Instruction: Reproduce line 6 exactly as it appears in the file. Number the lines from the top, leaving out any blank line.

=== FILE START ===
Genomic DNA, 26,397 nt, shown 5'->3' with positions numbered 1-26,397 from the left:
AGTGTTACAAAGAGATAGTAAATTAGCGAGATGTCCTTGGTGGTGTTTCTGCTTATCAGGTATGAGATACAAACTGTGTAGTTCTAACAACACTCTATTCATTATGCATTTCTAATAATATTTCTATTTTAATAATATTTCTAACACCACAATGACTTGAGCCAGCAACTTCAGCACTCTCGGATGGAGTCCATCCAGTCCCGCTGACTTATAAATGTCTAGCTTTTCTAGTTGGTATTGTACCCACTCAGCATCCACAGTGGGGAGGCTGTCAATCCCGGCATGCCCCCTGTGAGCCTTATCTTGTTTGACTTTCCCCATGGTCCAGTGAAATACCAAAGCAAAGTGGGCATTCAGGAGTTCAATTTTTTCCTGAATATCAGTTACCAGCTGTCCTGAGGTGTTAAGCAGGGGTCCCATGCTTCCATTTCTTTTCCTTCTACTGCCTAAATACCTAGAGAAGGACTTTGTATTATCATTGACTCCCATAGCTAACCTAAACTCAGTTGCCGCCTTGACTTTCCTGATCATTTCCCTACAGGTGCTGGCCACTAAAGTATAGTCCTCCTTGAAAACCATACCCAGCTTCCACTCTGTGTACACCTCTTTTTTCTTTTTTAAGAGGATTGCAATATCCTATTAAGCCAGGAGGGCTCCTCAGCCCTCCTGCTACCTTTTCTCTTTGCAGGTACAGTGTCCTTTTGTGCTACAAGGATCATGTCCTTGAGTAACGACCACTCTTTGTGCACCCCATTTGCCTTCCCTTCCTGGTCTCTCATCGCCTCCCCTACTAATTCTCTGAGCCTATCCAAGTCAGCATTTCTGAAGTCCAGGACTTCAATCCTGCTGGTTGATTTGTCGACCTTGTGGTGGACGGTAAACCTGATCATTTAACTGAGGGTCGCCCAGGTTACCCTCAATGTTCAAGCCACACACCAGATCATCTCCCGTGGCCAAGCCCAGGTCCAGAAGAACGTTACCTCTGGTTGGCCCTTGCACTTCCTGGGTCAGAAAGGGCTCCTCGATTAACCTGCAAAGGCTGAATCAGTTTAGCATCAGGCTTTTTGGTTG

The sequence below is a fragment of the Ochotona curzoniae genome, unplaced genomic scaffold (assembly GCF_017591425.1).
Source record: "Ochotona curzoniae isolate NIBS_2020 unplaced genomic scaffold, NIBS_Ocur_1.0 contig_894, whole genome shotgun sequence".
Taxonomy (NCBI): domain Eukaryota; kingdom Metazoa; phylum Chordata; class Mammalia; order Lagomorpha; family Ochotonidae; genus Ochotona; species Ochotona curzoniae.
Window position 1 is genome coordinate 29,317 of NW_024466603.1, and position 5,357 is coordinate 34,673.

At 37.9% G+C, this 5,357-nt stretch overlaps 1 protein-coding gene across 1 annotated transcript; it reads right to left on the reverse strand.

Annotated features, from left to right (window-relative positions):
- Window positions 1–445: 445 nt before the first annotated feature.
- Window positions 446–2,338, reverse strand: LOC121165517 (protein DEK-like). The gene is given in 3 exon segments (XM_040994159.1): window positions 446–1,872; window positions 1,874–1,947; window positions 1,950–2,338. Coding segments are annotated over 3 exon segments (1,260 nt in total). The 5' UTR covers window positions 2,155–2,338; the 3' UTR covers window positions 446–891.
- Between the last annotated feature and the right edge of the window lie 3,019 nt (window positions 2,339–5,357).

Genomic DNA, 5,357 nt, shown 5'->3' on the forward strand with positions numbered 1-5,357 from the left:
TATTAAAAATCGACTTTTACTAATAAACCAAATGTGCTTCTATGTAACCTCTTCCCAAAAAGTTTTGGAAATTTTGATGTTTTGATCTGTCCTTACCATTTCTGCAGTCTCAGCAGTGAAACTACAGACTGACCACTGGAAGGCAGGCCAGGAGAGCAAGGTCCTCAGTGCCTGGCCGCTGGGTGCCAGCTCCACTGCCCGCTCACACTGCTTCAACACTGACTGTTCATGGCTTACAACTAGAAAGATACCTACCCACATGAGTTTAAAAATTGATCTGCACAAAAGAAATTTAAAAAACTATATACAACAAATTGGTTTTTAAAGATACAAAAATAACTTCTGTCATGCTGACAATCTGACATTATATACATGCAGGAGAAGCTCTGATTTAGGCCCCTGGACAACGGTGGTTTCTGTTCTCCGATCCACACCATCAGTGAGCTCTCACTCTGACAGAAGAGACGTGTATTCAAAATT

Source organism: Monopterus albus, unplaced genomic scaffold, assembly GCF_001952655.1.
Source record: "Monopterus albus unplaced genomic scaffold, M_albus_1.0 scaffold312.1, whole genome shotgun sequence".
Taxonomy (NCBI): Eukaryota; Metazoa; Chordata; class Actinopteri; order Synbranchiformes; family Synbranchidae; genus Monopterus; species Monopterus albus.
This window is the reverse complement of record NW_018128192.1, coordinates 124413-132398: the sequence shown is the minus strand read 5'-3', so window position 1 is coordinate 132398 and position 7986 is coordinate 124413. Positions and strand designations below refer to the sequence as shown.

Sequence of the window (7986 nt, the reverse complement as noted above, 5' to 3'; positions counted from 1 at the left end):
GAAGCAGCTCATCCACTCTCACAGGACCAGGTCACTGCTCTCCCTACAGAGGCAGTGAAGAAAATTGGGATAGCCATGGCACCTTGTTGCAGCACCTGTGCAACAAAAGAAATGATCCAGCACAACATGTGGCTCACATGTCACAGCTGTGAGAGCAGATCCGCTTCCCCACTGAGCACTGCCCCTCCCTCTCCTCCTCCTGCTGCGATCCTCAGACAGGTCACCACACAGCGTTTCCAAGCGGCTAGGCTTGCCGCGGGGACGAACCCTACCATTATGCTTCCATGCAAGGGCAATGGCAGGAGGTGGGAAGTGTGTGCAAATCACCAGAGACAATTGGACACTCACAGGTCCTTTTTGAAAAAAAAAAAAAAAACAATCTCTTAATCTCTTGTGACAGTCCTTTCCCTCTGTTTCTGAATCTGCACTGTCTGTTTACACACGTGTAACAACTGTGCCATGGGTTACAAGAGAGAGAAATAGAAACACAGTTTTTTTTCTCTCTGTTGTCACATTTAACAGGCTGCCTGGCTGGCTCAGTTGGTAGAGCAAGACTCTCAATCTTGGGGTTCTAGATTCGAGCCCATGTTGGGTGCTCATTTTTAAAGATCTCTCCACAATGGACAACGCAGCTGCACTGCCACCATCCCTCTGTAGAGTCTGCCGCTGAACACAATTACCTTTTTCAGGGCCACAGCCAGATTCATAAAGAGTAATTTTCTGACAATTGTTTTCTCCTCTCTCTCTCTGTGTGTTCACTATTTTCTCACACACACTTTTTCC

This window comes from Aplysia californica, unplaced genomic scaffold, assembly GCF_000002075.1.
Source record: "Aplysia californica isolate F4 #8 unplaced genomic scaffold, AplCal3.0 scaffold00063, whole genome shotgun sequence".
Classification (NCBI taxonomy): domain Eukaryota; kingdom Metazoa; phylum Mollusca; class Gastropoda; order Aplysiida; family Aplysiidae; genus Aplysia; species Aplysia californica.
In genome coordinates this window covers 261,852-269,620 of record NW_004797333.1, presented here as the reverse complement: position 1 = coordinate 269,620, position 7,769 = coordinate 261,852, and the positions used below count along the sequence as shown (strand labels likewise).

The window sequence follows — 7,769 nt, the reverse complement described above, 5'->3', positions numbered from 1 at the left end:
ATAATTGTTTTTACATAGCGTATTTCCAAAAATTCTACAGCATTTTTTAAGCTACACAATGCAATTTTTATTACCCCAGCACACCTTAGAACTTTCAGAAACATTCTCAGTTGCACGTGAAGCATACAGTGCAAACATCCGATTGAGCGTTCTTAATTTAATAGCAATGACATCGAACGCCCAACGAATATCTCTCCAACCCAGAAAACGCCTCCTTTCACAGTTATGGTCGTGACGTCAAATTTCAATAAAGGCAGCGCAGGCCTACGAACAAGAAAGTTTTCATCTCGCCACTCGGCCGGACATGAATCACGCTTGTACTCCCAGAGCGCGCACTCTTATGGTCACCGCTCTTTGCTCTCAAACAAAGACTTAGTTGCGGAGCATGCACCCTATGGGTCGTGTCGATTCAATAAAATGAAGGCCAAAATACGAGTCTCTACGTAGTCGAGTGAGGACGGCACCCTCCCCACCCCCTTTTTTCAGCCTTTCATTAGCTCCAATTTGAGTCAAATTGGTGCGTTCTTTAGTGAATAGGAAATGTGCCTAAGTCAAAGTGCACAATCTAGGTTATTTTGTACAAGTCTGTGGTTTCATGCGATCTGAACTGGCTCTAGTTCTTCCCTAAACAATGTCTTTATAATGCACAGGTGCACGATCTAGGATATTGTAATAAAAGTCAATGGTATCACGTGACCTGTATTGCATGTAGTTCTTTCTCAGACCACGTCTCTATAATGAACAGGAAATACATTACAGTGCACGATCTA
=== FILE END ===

Window position 1 is genome coordinate 29,317 of NW_024466603.1, and position 5,357 is coordinate 34,673.